To wonder how the hell parents coped with SN 50 years ago?(256 Posts)
It is heartbreaking reading about it now. Sometimes I read thread and feel so angry on the OP's behalf.
But (and this isn't an 'oooh, think how much worse it could be!' thread), it got me to thinking how hard it must've been to have a child with say, ASD or ADHD back in the 60's.
How people must've judged! And those poor children must've been really misunderstood. I bet some of them really took a hiding for their meltdowns over things
Does anyone know anyone who parented a child with SN years ago? Or were they a child with SN?
I'd be really interested to know how things have come along. I like to think that people are better educated now. If I see a child having a meltdown, I certainly don't judge.
I think this really stems from a comment from my Dad's aunt who, years ago said 'of course, you've got all these new fangled disorders coming out of the woodwork now, it's all an excuse for badly behaved little beasts...' I have 2 cousins with ASD It's always stuck with me. That attitude must've been really rife 50 years ago.
My mum once said, 'There was none of this adhd in my day...'
I asked her, 'What about the kid at the back of the class who never joined in, rarely shut up, indulged in risky behaviour and who got sent to the headteacher a lot? He probably had ADHD.'
Mum said, 'Oh yeah...'
Lain we also had a boy with extreme behaviour in our village school in the 70s. He used to expose himself all the time and as a result was often beaten up by older brothers etc. it's very sad to think that a 10 year old, with real SN was treated so badly. He simply didn't realise it was wrong and I don't even think it was sexual...he was a young ten.
I went to a small village school in the 1970s. I think there was rather too much integration when there was no support. Children who very obviously had problems were just lumped in with everyone else (class of 43, one teacher) and they most definitely sunk rather than swam. There was one boy who displayed quite "scary" behaviour and looking back I find it extraordinary that there didn't seem to be any intervention. I remember he was found, er, excuse the tmi here, excavating the newly-installed sanitary towel bin in the girls' loos and was caned.
I am 40 Holly and I remember the Spcial School was next door but there was no attempt to intergrate the kids at all...nothing. My DD's school has strong links with the local Special Needs Primary and they visit and do activities together on a regular basis.
Their generation will be more understanding of children with difficulties.
I'm probably a similar age to you holly, most children with disabilities in my day went to "special schools" which I didn't realise at the time were not even under the Department of Education. There was one boy who wore a Caliper on his leg at my Primary school. Some schools had a "special Unit" eg. for the deaf. Of course there were also children I was at school with, who I would hope would be diagnosed as Dyslexic or had ASD (or mental health issues as well). Some of those with hidden disabilities got some special help from "remedial" teachers, others seemed to slip through the cracks or were in constant trouble.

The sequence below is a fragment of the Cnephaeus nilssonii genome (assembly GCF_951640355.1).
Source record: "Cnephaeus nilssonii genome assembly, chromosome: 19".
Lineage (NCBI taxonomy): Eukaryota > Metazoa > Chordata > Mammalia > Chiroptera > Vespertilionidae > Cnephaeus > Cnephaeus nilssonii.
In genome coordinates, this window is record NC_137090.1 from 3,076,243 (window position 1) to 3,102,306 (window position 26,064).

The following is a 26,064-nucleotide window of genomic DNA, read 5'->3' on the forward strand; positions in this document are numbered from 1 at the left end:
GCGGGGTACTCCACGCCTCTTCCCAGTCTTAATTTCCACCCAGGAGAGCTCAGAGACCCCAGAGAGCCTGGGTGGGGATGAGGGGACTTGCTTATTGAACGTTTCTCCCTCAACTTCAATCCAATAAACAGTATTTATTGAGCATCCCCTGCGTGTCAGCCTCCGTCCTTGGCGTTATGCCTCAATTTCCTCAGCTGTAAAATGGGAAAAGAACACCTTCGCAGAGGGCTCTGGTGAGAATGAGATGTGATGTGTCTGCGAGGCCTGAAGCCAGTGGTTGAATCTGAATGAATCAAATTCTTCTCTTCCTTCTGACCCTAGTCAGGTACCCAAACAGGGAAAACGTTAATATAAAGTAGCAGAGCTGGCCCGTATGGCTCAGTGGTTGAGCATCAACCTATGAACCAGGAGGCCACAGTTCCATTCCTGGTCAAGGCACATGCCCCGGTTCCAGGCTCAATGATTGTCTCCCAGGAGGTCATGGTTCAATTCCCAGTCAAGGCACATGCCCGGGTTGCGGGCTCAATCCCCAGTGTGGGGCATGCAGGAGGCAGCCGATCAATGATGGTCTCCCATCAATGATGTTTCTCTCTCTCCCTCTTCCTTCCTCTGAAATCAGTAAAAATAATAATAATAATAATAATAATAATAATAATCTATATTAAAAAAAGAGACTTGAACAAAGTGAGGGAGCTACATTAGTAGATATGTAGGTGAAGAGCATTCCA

I am not sure they do know though if they just stop visiting the child in hospital
I'm not even 50, and I don't remember any children with obvious disabilities at school. I suppose they were either home educated or 'put away' even in these recent times.
On the other hand, I'd be curious of there is statistical evidence regarding learning difficulties in conjunction with premature/difficult births. Medicine has moved on, and babies that would have died without intervention now live.
I watched that juvenile program it was quite petting viewing.
On the other hand I think if a parent willingly gives up a child that they know they can not look after to a person who can then that is the most loving thing they can do.
working9while5 - what a lovely story. I have to admit I feel the same as zzzz and fairly unforgiving of people who give up their children (please note I do not remotely count attending resi as giving up your children - when people get to that stage it is usually putting the child first to allow resi iyswim) and it's heartwarming to think there were people able to stand up to the system even then. (I also know my tough as boots grandmother would have one that). I also find it quite inspiring tbh - and a sort of reminder that there's always been a spirit there than can inspire us, even today.
The BLack Balloon is a fab film about severe autism and there's a line in there about looking after your own which I identify strongly with (albeit recognising - perhaps more than the film does - that that can include resi)
Some really harrowing stories here
Does anyone remember an Australian film called Annie's Coming Out? My mother used to watch it quite often and I was about 8 when I first saw it. I remember thinking that there couldn't really be places like that.
Zeb I also worry about that. Making children learn for 5 days a week indoors for instance...I think in the future...I hope...that we may be more flexible and allow for children of ALL types to learn in the best way for them.
Some benefit from a classroom environment, some from being outdoors all day...some are academic...others artistic...I hope they will all be well catered for in the future whether they have SN, SEN or are NT.
In the same way we are looking back now I often think when dealing with all the professionals that help my son that what is seen today as cutting edge and progress will be viewed 50 years on with hindsight as did we really do that!!"
Extract from The War and Careers for Girls, 1940:
"Teachers of the mentally defective:......there are also some openings as helpers, at a small salary, for girls of 16 and 17 in occupation centres for mental defectives, but it was considered that this might be unduly depressing for the young and that a training and experience with normal children is a better preliminary."